I happen to have a decent beltsander, that I can clamp upside down in my bench vise. I run it with the belt running away from me. Iron is held in the honing guide, sander is locked “On” and I run the iron along the moving belt. I keep fingertips ON the iron, checking for heat….fingers say if it is getting too hot, then a dunk in some water. I also flatten the back ( non-beveled side) of the iron with the sander. I hold the iron along the side of the sander, letting the belt run past. Fingers to check for heat, again. As the iron comes up out of the water cup dunk, I check the progress.

Once the edge and back are looking good, then it is off to the stones, then the papers, then to the strop. Normally, I stop at 2.5K grit, and then strop the edge.

Might take me…..20 minutes, start to finish…...YMMV

-- A Planer? I'M the planer, this is what I use

View BurlyBob's profile

BurlyBob

3652 posts in 1726 days


#11 posted 12-08-2015 03:49 PM

I’m a believer in that Veritas honing guide. I use scrap granite from a counter top shop and wet/dry paper. I’ve found it up to 3000 grit. I’m very happy with the results and for the cost of some of those water/oil stones. I’m pretty sure I can buy a lot of wet/dry sandpaper.

View Richard H's profile

Richard H

489 posts in 1141 days


#12 posted 12-08-2015 04:00 PM

What shape is the iron in right now? Is it shaped right just a bit dull or is it badly out of shape with deep nicks in it?

Sandpaper sharpening works fine but I find it slow when you have to remove a lot of material. If your iron is close and just need minor tuning it should work fine but if you need to do some major regrinding your going to want something more aggressive.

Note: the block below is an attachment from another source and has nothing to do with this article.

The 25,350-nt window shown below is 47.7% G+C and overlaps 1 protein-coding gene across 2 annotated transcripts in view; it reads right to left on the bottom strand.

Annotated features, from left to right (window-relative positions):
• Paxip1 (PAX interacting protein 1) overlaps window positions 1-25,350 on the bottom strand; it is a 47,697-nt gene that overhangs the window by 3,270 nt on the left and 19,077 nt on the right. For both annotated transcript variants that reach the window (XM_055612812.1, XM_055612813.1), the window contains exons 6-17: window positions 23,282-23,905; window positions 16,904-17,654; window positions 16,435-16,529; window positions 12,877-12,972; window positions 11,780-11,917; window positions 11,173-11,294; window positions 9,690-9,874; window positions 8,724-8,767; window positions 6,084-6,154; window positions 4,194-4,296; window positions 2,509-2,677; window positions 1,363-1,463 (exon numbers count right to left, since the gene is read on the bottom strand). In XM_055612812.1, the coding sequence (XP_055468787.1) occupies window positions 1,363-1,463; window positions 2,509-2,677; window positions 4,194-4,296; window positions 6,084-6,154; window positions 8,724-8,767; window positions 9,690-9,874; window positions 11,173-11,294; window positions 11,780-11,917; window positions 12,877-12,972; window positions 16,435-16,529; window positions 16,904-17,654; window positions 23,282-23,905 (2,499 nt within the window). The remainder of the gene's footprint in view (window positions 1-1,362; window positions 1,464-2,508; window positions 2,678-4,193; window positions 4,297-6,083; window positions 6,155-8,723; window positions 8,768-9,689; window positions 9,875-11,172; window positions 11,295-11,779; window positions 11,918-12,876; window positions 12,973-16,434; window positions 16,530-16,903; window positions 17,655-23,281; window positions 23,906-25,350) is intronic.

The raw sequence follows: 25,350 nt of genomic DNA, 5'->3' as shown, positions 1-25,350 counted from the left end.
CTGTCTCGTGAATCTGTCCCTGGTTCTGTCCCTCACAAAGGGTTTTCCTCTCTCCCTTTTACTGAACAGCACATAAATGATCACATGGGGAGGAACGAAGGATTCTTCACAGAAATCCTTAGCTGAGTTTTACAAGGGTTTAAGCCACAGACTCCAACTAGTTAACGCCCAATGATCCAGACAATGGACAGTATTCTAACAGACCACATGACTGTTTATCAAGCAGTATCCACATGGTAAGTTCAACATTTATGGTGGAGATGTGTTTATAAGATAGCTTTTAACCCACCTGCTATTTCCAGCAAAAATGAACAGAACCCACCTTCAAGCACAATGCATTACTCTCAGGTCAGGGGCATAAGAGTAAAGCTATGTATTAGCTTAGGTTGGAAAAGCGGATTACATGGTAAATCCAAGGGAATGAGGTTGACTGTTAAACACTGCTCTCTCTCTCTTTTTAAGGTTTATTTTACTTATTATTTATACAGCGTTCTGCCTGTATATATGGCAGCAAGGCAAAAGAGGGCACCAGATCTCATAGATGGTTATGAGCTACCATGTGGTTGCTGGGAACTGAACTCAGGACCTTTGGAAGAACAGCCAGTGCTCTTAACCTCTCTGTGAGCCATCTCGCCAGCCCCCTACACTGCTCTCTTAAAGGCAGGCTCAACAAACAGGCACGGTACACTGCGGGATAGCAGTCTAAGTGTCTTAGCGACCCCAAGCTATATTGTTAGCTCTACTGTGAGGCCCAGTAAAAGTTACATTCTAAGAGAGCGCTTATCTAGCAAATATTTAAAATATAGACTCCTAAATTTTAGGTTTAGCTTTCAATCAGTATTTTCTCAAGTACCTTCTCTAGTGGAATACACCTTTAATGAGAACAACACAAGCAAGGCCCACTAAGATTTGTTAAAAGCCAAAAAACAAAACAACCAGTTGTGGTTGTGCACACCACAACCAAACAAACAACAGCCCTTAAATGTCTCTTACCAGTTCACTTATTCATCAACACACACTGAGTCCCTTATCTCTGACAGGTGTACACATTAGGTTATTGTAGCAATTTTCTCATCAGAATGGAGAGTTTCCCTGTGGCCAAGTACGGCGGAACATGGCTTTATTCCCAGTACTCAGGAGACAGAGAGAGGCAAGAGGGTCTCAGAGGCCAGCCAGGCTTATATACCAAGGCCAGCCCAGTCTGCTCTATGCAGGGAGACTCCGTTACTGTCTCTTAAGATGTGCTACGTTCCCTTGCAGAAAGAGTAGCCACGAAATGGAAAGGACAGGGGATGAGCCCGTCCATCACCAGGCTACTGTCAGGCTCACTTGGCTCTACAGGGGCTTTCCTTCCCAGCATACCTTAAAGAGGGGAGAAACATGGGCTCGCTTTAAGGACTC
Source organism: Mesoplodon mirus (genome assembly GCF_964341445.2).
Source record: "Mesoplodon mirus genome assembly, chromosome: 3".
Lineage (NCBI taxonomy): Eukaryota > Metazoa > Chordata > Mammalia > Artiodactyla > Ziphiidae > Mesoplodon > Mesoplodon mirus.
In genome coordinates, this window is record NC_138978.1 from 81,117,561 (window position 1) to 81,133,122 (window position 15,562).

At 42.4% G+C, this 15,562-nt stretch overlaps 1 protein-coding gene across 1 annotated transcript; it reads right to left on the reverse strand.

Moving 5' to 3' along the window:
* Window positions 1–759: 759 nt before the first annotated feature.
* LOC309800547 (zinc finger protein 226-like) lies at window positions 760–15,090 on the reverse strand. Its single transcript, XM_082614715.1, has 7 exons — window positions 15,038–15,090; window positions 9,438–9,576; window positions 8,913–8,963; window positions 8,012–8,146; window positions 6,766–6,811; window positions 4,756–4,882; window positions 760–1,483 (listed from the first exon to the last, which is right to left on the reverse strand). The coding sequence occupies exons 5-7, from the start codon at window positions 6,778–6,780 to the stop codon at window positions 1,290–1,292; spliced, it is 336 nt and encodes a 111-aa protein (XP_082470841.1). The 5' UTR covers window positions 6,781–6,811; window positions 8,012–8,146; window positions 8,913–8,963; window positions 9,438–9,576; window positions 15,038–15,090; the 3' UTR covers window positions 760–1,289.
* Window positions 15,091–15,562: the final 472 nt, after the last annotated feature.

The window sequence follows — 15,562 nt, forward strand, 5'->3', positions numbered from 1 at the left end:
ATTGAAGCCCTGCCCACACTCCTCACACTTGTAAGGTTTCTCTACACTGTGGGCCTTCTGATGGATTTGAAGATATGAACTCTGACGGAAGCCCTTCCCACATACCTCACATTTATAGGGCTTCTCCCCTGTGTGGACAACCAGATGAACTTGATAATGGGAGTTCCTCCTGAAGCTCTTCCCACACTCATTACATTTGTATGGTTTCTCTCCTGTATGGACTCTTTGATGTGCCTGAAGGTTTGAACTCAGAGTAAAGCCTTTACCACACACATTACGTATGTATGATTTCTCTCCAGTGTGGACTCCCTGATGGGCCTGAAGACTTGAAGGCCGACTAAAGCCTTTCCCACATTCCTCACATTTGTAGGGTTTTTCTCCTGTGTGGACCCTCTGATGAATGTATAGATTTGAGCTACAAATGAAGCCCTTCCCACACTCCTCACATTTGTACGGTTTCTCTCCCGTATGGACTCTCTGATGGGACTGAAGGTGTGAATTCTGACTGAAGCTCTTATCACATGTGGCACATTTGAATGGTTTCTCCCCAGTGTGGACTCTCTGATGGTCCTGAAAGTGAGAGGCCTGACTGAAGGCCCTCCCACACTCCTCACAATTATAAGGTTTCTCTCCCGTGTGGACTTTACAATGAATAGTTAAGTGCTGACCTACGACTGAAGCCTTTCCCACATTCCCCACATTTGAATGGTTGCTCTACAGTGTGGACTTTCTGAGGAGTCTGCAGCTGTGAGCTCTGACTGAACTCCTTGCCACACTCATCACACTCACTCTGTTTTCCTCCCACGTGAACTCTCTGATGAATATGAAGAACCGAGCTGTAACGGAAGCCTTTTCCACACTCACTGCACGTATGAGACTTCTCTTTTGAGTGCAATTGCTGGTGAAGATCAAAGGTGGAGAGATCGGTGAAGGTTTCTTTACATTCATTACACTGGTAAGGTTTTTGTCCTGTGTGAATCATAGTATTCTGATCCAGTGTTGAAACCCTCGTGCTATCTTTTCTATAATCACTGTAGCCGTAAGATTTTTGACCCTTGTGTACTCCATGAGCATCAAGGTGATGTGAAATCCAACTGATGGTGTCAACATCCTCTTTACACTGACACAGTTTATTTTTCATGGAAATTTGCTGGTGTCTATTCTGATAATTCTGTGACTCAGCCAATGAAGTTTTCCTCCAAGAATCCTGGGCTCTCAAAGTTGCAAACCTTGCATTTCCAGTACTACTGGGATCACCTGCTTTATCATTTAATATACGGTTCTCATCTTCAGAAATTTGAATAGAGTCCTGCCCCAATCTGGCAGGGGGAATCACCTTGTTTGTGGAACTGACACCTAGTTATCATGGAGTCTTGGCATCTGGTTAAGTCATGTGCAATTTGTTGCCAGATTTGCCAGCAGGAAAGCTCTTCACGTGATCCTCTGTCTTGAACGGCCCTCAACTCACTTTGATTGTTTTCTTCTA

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daddywoofdawg

1010 posts in 1036 days


#13 posted 12-08-2015 05:44 PM

View patcollins's profile

patcollins

1420 posts in 2326 days


#14 posted 12-08-2015 10:18 PM

While the granite is nice you dont need it. A tile from Home Depot or even a piece of laminate covered particle board available in the shelving is quite flat.

View rwe2156's profile

rwe2156

2190 posts in 942 days


#15 posted 12-09-2015 11:22 AM


I m going to order some sandpaper and now I m regretting getting rid if the scrap granite from my kitchen remodel…had a piece that would ve been perfect for this. I ll have to see about getting a piece of glass or some other flat surface to use.

As for the design..I m not going to do end grain. I was going to cut strips of maple and walnut, glue them together, then plane/sand them smooth and rub down with mineral oil. Sort of like the smaller ones we already have.

- Starfury

Careful using glass it is not reliably flat. I saw Frank Klauzs use a piece of melamine board, but I wouldn’t recommend that either. What’s always worked for me is self adhesive sandpaper on the table saw top. If you’re committing to sandpaper sharpening, I would get a piece of granite. You can pick up a piece pretty cheap at most countertop places or if you’re lucky and see an installer, ask him.

On the cutting board, when you glue up any panel, be sure the grain direction is the same for every strip or the handplaning won’t go well.

Good luck you’ll be on you’re way to scoring points soon!!

-- Everything is a prototype thats why its one of a kind!!